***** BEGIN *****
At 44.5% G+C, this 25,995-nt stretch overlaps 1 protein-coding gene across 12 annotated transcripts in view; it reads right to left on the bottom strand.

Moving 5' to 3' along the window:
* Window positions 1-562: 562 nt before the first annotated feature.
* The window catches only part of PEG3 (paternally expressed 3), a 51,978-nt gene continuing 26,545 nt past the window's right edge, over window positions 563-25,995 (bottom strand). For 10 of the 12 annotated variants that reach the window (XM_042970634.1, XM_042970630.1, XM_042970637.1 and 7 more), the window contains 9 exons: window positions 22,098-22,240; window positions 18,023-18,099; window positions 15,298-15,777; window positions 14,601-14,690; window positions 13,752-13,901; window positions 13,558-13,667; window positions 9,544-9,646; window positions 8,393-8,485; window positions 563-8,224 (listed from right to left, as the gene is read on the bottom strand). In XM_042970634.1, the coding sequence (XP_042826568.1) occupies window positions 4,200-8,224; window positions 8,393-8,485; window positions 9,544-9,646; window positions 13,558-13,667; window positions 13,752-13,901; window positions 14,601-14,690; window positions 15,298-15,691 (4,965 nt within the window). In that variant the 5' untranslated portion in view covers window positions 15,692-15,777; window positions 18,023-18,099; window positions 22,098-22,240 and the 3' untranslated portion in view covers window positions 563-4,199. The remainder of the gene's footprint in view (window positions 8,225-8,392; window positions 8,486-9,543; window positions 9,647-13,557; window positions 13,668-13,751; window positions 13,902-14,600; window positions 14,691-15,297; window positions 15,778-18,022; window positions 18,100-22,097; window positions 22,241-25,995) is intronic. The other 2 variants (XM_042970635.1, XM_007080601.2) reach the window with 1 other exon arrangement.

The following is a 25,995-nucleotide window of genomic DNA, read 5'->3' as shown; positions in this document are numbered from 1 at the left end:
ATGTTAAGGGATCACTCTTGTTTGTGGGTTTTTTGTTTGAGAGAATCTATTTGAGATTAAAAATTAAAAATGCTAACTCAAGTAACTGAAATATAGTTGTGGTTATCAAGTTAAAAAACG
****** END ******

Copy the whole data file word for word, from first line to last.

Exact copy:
At 44.5% G+C, this 25,995-nt stretch overlaps 1 protein-coding gene across 12 annotated transcripts in view; it reads right to left on the bottom strand.

Moving 5' to 3' along the window:
* Window positions 1-562: 562 nt before the first annotated feature.
* The window catches only part of PEG3 (paternally expressed 3), a 51,978-nt gene continuing 26,545 nt past the window's right edge, over window positions 563-25,995 (bottom strand). For 10 of the 12 annotated variants that reach the window (XM_042970634.1, XM_042970630.1, XM_042970637.1 and 7 more), the window contains 9 exons: window positions 22,098-22,240; window positions 18,023-18,099; window positions 15,298-15,777; window positions 14,601-14,690; window positions 13,752-13,901; window positions 13,558-13,667; window positions 9,544-9,646; window positions 8,393-8,485; window positions 563-8,224 (listed from right to left, as the gene is read on the bottom strand). In XM_042970634.1, the coding sequence (XP_042826568.1) occupies window positions 4,200-8,224; window positions 8,393-8,485; window positions 9,544-9,646; window positions 13,558-13,667; window positions 13,752-13,901; window positions 14,601-14,690; window positions 15,298-15,691 (4,965 nt within the window). In that variant the 5' untranslated portion in view covers window positions 15,692-15,777; window positions 18,023-18,099; window positions 22,098-22,240 and the 3' untranslated portion in view covers window positions 563-4,199. The remainder of the gene's footprint in view (window positions 8,225-8,392; window positions 8,486-9,543; window positions 9,647-13,557; window positions 13,668-13,751; window positions 13,902-14,600; window positions 14,691-15,297; window positions 15,778-18,022; window positions 18,100-22,097; window positions 22,241-25,995) is intronic. The other 2 variants (XM_042970635.1, XM_007080601.2) reach the window with 1 other exon arrangement.

The following is a 25,995-nucleotide window of genomic DNA, read 5'->3' as shown; positions in this document are numbered from 1 at the left end:
ATGTTAAGGGATCACTCTTGTTTGTGGGTTTTTTGTTTGAGAGAATCTATTTGAGATTAAAAATTAAAAATGCTAACTCAAGTAACTGAAATATAGTTGTGGTTATCAAGTTAAAAAACG